The shortage of manpower in the courts is so serious that the deadlines required by law are no longer respected, said a judge, saying she had never seen this in 30 years.
"There is currently a state of democratic precariousness in Montreal, it has become systemic in Montreal, we cannot hold an emergency measure on time," Judge Joëlle Roy said Friday at the Montreal courthouse.
The magistrate was alarmed by the “systemic” delays caused by the lack of resources in the justice system, which prevents the court from carrying out a release investigation of more than three hours within the three-day period required by law.
"We are unable to assume our constitutional role," said the judge. It's extremely serious, I've been in the business for 30 years and I've never seen a situation like this. »
The judge was speaking in the case of two Montrealers accused of pimping, as well as possession of a shotgun and crack. Fahyim Speede and Tyler Smith had been waiting for their release hearing for a month, but due to the lack of an available clerk, it was impossible for them to be heard.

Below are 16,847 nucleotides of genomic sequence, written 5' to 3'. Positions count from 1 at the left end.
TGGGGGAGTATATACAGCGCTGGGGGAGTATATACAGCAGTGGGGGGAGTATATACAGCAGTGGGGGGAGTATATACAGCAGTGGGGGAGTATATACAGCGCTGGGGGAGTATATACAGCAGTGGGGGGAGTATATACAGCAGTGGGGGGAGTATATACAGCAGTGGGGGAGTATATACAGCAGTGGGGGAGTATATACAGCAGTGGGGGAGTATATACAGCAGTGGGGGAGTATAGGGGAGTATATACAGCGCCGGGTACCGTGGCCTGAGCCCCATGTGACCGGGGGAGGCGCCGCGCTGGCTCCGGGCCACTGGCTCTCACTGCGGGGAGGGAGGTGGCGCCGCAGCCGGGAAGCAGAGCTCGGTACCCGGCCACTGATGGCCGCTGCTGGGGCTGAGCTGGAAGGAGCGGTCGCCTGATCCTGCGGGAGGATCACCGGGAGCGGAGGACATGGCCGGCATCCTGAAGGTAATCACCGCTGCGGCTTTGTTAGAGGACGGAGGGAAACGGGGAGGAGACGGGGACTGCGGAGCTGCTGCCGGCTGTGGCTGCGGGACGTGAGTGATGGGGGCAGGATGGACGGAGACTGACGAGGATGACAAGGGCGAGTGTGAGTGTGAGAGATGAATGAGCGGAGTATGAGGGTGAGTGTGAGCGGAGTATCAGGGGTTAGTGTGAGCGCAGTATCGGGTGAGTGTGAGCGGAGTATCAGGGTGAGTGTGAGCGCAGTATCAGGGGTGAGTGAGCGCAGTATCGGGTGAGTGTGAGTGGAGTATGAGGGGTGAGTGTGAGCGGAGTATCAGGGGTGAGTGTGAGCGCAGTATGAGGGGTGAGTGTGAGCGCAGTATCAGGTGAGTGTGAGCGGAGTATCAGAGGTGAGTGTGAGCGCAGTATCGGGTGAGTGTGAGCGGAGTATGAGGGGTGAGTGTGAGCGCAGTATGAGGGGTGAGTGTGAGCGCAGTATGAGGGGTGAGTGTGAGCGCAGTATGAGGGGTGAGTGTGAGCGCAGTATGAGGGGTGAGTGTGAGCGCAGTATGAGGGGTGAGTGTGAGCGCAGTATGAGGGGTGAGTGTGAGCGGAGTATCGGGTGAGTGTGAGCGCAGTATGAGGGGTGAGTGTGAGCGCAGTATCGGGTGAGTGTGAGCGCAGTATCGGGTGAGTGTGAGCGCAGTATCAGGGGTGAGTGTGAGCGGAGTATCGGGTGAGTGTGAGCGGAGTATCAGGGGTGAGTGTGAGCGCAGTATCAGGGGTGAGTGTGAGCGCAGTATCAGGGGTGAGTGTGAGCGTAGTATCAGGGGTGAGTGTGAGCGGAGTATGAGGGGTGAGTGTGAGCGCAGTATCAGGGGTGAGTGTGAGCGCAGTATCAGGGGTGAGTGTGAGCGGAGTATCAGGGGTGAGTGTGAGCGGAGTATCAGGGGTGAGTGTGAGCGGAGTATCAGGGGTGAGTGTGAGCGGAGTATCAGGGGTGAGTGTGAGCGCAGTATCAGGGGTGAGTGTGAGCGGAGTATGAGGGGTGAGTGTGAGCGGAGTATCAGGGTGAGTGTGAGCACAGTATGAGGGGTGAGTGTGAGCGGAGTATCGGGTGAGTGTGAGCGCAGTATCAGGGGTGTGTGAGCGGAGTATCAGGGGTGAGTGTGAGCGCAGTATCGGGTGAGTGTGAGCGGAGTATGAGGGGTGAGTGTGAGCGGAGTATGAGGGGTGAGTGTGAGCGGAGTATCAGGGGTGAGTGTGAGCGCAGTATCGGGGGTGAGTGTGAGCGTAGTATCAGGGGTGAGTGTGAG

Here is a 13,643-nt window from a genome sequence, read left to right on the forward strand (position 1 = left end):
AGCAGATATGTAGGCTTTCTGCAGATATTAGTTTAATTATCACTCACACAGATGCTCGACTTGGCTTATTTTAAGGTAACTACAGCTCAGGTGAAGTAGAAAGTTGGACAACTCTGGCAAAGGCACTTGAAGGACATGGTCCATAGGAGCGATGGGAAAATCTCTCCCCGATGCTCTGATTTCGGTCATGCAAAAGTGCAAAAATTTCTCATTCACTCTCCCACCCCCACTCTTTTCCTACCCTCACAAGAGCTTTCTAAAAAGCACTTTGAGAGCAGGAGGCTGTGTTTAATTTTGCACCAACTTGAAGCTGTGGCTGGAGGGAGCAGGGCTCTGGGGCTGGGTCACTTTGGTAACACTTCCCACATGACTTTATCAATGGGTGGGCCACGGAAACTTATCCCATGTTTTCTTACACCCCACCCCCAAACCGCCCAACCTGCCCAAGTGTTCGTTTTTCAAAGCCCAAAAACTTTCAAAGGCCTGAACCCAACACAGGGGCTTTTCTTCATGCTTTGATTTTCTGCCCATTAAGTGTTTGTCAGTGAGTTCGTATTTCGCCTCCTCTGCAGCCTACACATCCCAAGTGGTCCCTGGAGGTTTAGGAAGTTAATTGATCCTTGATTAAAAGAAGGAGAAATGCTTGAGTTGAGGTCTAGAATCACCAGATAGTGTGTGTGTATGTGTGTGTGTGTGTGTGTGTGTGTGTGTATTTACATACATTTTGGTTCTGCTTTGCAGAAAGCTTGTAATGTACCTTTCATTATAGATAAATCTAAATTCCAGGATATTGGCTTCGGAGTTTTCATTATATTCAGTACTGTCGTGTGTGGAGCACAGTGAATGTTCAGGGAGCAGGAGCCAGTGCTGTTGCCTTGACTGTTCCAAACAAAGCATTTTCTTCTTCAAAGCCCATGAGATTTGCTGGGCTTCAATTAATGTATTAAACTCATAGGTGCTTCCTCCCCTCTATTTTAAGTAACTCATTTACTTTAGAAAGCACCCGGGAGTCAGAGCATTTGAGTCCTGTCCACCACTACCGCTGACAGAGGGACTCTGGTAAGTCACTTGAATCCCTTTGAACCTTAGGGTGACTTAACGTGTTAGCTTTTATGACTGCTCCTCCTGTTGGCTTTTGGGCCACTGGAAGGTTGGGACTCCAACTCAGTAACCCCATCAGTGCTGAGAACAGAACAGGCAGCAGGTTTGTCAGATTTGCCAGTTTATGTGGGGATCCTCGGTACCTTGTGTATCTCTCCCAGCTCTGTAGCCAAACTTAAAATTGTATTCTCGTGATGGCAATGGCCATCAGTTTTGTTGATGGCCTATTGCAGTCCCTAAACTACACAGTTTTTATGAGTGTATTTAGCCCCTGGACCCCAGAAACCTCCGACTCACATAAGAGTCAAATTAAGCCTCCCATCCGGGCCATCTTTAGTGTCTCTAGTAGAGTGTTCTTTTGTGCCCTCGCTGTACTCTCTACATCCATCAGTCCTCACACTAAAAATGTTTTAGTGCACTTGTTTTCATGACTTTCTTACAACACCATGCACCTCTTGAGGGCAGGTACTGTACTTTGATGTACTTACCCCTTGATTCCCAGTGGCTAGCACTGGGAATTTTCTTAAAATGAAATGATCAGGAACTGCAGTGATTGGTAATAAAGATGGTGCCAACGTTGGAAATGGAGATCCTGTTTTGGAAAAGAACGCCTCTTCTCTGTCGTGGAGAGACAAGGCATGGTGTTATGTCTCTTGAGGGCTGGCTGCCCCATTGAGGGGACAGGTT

“This democratic precariousness is there now, it is increasing, we can all see it, said the judge. At some point, something is going to have to happen. »
The wait was so long that the lawyer for the accused, Me Alexandre Goyette, had even requested a stay of proceedings. His request was denied at this stage on procedural grounds.
“It will be pleaded to the trial judge,” assured Me Goyette, who spoke of a “catastrophic” situation.
Judge Roy, who was not even supposed to sit to focus on decisions to be made in other cases, heard their request for release.
And after hearing the evidence, she agreed to their request with strict conditions, including a curfew, limitations on their internet use, and a ban on being in places related to prostitution. They will also have to reside with their mothers who will watch them closely.
The labor shortage problem is particularly acute in Montreal, where 200 support employees resigned in the past year, causing a marked slowdown in the courts and the closure of courtrooms.
Most left their jobs to go to the federal, municipal or private sector, where salaries can be at least 40% higher.
Added to this, among other things, is pressure from defense lawyers who want to boycott sexual assault and domestic violence cases to denounce legal aid rates below the minimum wage.